We discuss how to help teachers implement media literacy education; a look at sexual harassment and gender discrimination among active-duty U.S. Army soldiers; how labor regulations may be affecting L.A.'s push to build supportive housing; new artwork inspired RAND's Internet of Bodies research; addressing the risk of conflict in the Arctic; and how to promote equitable data analysis.
Navigating today's fast-paced media environment requires a wide range of skills, such as critical thinking, detecting bias, and understanding relevant social and historical contexts. Many teachers believe that their students lack these skills, and that there isn't much guidance about how to promote them in their classrooms. A new RAND report aims to close this gap by providing step-by-step recommendations for implementing media literacy education in K–12 schools.
Focusing on media literacy education could do more than just help young people consume and engage with media responsibly; media literacy may also be a powerful tool in slowing the spread of Truth Decay, the diminishing role of facts in U.S. political and civil discourse.
Sexual harassment and gender discrimination look different and occur more often for women in the U.S. Army than for men. However, the settings where men and women soldiers experience harassment are similar, and the perpetrators are almost always men. That's according to a new RAND report. These and other key findings may help the Army better understand this problem—and find ways to prevent it.
In 2016, Los Angeles voters approved Proposition HHH, a $1.2 billion bond intended to fund construction of 10,000 apartments for those experiencing homelessness. But this effort is falling short of its goal. According to a new RAND report, one reason may be the requirement that a primarily union workforce builds housing developments of 65 units or more. The report estimates that, without this stipulation, about 800 more housing units could have been funded on top of what's already in the pipeline.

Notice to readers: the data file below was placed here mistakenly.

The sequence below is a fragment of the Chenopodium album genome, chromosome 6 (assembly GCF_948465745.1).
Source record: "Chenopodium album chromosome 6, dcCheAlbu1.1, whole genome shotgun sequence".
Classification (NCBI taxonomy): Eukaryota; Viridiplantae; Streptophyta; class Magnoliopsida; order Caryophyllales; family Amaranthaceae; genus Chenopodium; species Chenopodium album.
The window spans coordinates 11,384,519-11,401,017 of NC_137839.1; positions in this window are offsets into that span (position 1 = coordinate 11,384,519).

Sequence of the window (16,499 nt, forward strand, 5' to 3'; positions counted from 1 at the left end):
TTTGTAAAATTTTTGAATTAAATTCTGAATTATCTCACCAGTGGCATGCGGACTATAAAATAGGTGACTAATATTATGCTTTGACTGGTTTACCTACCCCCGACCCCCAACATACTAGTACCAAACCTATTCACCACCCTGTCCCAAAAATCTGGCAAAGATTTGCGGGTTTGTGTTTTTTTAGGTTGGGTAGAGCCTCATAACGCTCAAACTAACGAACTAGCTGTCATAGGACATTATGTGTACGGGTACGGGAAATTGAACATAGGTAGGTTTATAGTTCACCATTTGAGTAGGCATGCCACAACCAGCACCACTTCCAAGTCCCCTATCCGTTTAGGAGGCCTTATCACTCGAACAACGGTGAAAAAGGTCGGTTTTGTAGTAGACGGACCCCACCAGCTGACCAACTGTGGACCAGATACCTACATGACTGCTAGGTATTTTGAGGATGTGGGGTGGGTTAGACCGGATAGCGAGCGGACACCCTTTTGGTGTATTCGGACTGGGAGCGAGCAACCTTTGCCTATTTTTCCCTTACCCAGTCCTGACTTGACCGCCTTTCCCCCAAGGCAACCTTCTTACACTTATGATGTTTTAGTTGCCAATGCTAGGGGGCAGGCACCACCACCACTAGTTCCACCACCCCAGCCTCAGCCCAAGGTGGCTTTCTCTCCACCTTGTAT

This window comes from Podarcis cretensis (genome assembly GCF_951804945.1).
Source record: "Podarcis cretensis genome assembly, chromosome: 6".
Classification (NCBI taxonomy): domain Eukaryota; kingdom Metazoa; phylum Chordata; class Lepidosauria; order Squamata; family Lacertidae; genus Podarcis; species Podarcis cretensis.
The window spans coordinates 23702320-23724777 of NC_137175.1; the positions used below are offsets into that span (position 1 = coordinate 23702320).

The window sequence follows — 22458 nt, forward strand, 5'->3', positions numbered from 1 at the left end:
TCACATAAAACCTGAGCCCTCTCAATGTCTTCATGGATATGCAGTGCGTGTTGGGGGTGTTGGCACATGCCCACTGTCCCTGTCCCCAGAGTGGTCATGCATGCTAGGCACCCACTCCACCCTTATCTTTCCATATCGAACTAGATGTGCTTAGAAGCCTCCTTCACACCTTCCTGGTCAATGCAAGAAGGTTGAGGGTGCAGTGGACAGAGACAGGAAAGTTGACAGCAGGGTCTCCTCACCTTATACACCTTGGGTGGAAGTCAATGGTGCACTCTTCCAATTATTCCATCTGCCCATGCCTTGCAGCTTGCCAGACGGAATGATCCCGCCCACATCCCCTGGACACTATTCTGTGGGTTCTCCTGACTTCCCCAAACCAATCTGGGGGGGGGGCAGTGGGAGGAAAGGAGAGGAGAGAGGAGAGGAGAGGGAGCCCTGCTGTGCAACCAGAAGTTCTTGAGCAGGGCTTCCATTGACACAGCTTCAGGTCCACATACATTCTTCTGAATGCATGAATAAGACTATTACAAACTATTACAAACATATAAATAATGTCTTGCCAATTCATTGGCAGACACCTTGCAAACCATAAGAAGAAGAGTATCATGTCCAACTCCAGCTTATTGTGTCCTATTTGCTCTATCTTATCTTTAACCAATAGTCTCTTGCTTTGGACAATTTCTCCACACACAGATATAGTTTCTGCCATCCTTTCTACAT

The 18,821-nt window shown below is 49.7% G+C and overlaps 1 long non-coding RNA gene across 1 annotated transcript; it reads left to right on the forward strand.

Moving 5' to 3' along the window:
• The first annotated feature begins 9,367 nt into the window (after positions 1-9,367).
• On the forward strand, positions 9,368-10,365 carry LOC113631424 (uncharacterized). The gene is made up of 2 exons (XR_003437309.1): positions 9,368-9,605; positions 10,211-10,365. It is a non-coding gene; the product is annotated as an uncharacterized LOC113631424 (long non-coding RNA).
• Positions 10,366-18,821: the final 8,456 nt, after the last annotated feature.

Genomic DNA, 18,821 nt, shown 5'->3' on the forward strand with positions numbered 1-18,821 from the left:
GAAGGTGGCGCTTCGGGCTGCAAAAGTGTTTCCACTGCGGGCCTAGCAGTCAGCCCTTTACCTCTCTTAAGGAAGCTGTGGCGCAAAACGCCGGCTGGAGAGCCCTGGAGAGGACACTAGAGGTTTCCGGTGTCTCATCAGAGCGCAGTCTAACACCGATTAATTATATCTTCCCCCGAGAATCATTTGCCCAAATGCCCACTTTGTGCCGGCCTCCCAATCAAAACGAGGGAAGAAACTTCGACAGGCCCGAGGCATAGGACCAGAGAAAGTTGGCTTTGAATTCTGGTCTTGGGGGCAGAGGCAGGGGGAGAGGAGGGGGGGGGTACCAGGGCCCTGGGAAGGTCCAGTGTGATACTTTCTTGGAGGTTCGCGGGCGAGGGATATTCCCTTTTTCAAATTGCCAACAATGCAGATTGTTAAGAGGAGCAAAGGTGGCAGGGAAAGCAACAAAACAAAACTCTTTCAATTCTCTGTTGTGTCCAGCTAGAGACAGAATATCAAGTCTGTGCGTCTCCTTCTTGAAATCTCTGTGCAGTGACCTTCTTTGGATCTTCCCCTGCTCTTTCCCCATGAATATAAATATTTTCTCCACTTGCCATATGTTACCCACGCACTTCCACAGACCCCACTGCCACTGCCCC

RAND's Art + Data program continues this month with a new creation by inaugural artist-in-residence Giorgia Lupi. Her piece was inspired by RAND research on the potential risks and benefits of the Internet of Bodies, an ecosystem of internet-connected devices that monitor the human body and collect personal biometric data. Lupi says she sought to evoke “the future 'data ecosystems' that will surround us when these technologies are employed at huge scales.”
Canada, Denmark, Finland, Iceland, Norway, Russia, Sweden, and the United States have long cooperated in the Arctic. But conditions in the region are changing rapidly. In a new report, RAND researchers identify potential catalysts for conflict, including Russia's central role in Arctic access, increasing safety and environmental risks, and China's growing involvement in the region. They also consider how Arctic governance could evolve to address these risks.
Information is almost never neutral. What data gets collected and how it's analyzed, reported, and used reflects preexisting assumptions and biases. This may be especially true for open-source data, which has been widely used to understand the inequitable effects of COVID-19. Writing for the RAND Blog, a group of RAND researchers and partners from the Black Equity Coalition and Surgo Ventures explain how they sought to overcome this challenge by building equity into the entire research lifecycle.
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